Steamboat Bill, Jr. (1928) by matthew c. hoffman

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NOTE: For those who have wondered what the Film Historian talks about on Thursday nights, here is a transcript of an introduction. This one is on Steamboat Bill, Jr., which was screened tonight at the Park Ridge Public Library. To those who couldn’t make it out, I hope these spoken comments will motivate you to check out this amazing film. It’s one of my favorites because of the terrific cast, beautiful photography, and unforgettable gags. Fans instantly recall the iconic moments of the house falling down over Buster– which actually received an applause tonight!– but also the subtler moments which I feel rank with the best of Chaplin, such as Buster’s pantomime of a jailbreak during “The Prisoner’s Song.”

Before I begin, I want to point out that even though there is no charge to see these films here at the library, we are nevertheless paying a significant licensing fee in order to present them here for you. The Reader Services department needed help to make this series a reality, so I just want to acknowledge Dick DuSold who is the head of the “Friends of the Library” here in Park Ridge. The Friends generously contributed funds to this series, so if any of you know Dick personally, be sure to pass along a thank you to him…

“From the moment he began making short comedies independently in 1920, the whole repertoire—rich, bizarre, unindebted to others, and inimitable in itself—is there,” wrote Walter Kerr in The Silent Clowns. “The porkpie hat sits evenly astride his head, a companion so faithful that it floats patiently on the water long after Buster is presumed drowned, knowing that when he does surface he will surface directly under it. The girl stands beside him, stupid as can be, ready to help move a house that has been built on the wrong lot by propping it up with an automobile jack. The elements with which he is at odds and in which he is so much at home—wind, water, the natural geometry of a universe God made and washed His hands of—already swirl, pivot, fold and unfold about him, defying his efforts to nail them together with a hammer and then, as the hammer flies from his hand, politely fusing them for him. The brush he needs, if he is going to paint a hook on which to hang his hat, is available. So is a subway to take him directly to the North Pole. Peculiar as he is, Keaton arrives on the scene so placidly intact that it is impossible to chart him as a process, he can only be pored over as a map.”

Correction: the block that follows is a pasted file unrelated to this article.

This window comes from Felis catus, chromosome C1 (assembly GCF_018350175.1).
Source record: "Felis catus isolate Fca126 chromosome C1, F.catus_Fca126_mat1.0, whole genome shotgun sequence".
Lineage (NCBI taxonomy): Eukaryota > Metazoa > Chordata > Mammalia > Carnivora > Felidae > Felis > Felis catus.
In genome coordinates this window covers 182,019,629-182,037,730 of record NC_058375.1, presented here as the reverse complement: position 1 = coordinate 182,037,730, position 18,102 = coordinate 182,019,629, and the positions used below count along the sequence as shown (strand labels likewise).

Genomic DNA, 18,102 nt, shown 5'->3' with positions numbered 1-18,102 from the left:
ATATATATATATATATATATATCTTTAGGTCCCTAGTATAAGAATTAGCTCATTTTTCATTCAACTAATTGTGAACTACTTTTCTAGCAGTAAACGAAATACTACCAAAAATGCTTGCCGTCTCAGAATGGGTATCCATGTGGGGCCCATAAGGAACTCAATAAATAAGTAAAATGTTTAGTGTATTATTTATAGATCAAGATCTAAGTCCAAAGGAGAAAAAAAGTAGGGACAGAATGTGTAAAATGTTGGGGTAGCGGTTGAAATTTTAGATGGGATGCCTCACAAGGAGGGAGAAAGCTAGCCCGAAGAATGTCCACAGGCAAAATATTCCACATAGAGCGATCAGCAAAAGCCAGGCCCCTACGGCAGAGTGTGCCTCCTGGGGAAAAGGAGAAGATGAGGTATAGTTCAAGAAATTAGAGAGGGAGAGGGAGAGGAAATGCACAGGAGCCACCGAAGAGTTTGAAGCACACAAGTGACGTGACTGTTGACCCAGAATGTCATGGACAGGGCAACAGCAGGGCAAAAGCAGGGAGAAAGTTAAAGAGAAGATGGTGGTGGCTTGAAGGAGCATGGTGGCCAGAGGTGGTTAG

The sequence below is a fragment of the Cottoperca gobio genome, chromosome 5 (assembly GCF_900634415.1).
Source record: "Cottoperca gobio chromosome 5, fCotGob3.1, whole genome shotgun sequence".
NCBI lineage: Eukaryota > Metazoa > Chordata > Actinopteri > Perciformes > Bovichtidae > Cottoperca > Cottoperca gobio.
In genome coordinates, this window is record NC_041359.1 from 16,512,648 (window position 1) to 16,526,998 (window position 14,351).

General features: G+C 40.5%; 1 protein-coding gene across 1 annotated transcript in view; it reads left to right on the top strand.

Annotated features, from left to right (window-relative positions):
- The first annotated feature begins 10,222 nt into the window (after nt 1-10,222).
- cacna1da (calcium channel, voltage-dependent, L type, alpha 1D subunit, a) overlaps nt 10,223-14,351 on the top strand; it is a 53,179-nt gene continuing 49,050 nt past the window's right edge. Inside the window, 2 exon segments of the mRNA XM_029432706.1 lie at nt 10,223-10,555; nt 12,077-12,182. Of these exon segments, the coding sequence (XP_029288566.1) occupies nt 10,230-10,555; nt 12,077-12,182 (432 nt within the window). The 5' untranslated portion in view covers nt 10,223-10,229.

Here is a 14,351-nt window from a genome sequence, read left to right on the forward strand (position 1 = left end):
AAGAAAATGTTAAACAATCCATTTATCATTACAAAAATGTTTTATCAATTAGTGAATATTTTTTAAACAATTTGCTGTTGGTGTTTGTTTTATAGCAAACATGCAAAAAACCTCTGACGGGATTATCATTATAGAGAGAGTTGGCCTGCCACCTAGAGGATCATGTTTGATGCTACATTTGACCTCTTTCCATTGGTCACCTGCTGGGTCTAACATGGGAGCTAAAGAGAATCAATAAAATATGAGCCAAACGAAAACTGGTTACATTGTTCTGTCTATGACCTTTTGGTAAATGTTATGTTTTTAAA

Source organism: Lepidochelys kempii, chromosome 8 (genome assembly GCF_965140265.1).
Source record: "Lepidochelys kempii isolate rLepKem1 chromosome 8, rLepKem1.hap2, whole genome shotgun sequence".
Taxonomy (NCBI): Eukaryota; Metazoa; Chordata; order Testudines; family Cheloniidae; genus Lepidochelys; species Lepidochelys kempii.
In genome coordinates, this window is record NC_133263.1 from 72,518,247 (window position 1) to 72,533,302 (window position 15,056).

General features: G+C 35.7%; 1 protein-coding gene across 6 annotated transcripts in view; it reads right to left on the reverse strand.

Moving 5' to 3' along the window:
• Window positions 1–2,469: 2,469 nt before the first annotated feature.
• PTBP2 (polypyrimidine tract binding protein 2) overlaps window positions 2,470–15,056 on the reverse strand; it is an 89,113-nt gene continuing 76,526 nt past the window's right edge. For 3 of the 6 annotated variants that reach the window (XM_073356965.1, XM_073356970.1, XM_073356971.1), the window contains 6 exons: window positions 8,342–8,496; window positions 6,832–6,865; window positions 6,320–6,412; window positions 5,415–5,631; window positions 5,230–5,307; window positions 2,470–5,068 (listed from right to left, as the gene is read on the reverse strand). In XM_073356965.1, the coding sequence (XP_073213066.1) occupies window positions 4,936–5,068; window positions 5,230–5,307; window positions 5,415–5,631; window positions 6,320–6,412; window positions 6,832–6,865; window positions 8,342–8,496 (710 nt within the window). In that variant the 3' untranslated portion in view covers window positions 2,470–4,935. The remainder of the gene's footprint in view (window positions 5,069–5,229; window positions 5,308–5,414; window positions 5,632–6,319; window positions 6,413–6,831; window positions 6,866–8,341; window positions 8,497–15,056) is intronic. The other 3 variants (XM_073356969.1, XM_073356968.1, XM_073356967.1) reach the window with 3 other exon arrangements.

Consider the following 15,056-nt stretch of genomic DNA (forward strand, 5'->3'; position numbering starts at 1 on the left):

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Tonight’s film features one of the most peculiar and original of all screen comedians: Buster Keaton. Steamboat Bill, Jr. showcases those unreal qualities about him while at the same time presenting us with real-life moments that shaped his comic world. His early life reads like a fantastic, American tall tale. Such was the life of The Great Stone Face.

When Buster was an infant, living in a boardinghouse, he had been sucked out of a window by an approaching cyclone. The definitive Keaton biographer, Rudi Blesh, wrote, “Before Joe and Myra were halfway up the stairs, their son was sailing high over trees and houses, too amazed to be afraid, and then coasting down a slow-relaxing ramp of air to land gently in the very center of an empty street”– four blocks away.

Silent film historian Jeffrey Vance tells of an equally hair-raising experience. In Buster Keaton Remembered, he writes, “As a seven-year-old boy in vaudeville Buster was fascinated with a ventriloquist’s dummy named Red Top; he even wanted to kidnap it as his playmate. The ventriloquist, named Trovollo, who owned Red Top discovered Buster’s plan to abduct his dummy after an evening show and sneaked back into the theatre just before Buster arrived. As Buster reached for Red Top in the dark and empty theatre, Trovollo, hiding behind Red Top, brought the dummy to life. Red Top shot up and yelled, ‘Don’t touch me, boy, or I’ll tell your old man!’ Scared out of his wits, Buster ran out of the theatre as fast as he could.”

Remember these particular moments as you are watching the film tonight. Movies are never created in a vacuum. They can be taken from real life. Buster’s adventures and experiences both in life and on stage shaped his comedic vision and informed films like Steamboat Bill, Jr